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* Bayer on track for worst day since Feb 2003
* Germany's DAX falls more than 1 percent
* Britain's Inmarsat up 17 percent after takeover offer
March 20 (Reuters) - European shares retreated from near six-month highs on Wednesday, with German stocks leading losses as chemicals producer Bayer headed for its biggest fall in 16 years following a U.S. court verdict on weed killer Roundup's link to cancer.
With eyes fixed on a U.S. Federal Reserve statement and news conference later in the day, the pan-European STOXX 600 index fell 0.4 percent as investors booked profits after five sessions of gains.
Germany's DAX lost more than 1 percent with Bayer down 12 percent after a San Francisco jury became the second to rule against Roundup, eight months after a $289 million award to claimants in a similar case. That award was later reduced to $78 million and is on appeal.
Bayer acquired Monsanto, the longtime maker of Roundup, for $63 billion last year.
"I've stayed well clear of Bayer since the Monsanto deal," said one trader. "Bad deal, making the management look like they didn't do their homework properly."
Bayer shares were on track for their worst day since Feb 2003, erasing about 7.7 billion euro from its market value.
The Fed is expected to hold interest rates steady later on Wednesday and release long-awaited details of a plan to end the monthly reduction of its massive balance sheet. FRX/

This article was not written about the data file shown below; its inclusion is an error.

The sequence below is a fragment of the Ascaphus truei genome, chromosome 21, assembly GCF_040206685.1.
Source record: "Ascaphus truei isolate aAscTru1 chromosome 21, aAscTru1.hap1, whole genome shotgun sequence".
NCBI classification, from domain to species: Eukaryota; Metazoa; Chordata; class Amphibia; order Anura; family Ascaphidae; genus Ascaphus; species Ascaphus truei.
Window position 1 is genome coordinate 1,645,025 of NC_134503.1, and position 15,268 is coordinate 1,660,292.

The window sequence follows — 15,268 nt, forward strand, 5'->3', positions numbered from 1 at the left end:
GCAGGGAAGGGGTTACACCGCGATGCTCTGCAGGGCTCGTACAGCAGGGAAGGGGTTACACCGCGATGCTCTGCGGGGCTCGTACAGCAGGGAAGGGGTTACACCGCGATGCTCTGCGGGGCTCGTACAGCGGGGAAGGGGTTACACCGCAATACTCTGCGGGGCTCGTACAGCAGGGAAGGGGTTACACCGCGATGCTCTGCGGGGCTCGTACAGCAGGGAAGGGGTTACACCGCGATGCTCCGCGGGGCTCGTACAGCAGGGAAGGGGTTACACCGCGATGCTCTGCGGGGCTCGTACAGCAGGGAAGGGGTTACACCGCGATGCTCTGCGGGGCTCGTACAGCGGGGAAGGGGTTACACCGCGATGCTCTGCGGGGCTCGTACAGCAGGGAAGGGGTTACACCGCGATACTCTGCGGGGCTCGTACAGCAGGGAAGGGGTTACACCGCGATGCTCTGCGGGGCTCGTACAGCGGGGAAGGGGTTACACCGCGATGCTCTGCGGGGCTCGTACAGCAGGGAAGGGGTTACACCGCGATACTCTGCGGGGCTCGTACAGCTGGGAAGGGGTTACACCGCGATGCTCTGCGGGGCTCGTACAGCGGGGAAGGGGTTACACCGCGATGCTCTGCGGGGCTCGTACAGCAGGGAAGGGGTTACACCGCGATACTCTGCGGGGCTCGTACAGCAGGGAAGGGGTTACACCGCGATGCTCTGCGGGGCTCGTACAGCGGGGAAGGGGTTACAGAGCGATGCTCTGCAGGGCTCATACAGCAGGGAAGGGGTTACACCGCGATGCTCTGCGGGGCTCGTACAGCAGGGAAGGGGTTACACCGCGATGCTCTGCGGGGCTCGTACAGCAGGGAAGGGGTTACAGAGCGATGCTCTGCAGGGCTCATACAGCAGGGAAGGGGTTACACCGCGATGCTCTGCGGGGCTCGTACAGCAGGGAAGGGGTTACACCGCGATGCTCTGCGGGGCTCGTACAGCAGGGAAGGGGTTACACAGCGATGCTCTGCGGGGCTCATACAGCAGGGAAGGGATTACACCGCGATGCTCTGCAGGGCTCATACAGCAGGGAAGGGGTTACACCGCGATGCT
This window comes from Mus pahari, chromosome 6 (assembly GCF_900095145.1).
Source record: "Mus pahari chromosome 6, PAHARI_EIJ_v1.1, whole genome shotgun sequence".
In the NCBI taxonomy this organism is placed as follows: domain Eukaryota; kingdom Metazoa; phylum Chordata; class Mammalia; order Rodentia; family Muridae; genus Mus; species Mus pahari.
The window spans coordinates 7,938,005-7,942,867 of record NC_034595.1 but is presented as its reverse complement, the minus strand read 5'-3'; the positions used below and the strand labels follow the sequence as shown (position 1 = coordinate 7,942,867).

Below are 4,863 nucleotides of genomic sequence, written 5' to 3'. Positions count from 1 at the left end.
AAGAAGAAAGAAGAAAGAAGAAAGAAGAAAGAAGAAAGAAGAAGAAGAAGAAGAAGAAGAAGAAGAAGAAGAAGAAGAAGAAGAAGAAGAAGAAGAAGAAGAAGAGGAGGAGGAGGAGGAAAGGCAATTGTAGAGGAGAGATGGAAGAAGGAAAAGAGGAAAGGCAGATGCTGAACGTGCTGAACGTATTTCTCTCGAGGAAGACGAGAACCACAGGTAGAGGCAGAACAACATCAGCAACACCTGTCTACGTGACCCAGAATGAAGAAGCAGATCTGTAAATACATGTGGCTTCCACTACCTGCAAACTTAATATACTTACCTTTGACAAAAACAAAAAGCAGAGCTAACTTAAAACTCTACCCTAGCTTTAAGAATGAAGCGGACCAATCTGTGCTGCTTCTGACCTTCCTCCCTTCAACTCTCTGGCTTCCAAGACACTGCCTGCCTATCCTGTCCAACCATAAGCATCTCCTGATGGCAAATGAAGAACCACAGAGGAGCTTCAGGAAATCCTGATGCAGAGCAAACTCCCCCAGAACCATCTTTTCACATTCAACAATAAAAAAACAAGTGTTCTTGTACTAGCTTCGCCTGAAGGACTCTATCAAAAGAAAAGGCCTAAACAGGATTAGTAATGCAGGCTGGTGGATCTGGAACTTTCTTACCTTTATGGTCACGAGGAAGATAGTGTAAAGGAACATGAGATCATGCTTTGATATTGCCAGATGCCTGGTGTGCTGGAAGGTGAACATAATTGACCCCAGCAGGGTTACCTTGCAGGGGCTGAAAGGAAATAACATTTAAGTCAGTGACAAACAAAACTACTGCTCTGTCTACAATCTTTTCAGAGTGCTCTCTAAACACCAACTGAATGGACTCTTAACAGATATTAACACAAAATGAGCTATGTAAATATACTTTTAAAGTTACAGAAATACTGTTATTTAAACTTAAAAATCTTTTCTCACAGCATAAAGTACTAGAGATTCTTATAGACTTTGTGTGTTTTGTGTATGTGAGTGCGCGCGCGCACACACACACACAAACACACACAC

Although unchanged rates have been priced in, investors will be watching to see if the Fed's dot plot, the diagram which shows individual committee members' rate views for the coming three years, aligns with the patient approach the U.S. central bank has expressed.
"An indicator of policymakers' expectations of future interest rates - is likely to be relevant today, with markets expecting the Fed to not change borrowing costs on the day," wrote Commerzbank Analyst Ulrich Leuchtmann in a note.
The basic resources sector led declines across Europe, closely followed by a pullback in car producers after the sector's best day in more than three months on Tuesday.
Carmaker BMW fell 4 percent after the company said it expected group pretax profit to fall by more than 10 percent in 2019 and announced a sweeping 12 billion euros ($13.6 bln) cost savings and efficiency plan.
Also weighing on the DAX, typically sensitive to trade news, was a Bloomberg report about U.S. concerns that China is pushing back against American demands in trade talks.
The news comes ahead of next week's talks between high-level officials from both countries, the first face-to-face meeting since President Donald Trump delayed a March 1 deadline on Chinese imports.
A weaker pound amid growing Brexit concerns and a selloff in blue-chip miners kept the exporter-heavy FTSE 100 mostly flat.
Home improvement retailer Kingfisher was one of the biggest drags on the index after it reported a 13 percent fall in annual profit and that Chief Executive Véronique Laury was leaving.
At the other end of spectrum was Inmarsat, up 17 percent after the British satellite operator said it was in talks about a $3.3 billion cash takeover approach from a private equity-led consortium. (Reporting by Agamoni Ghosh and Patrick Graham; Additional reporting by Helen Reid in London Editing by Keith Weir)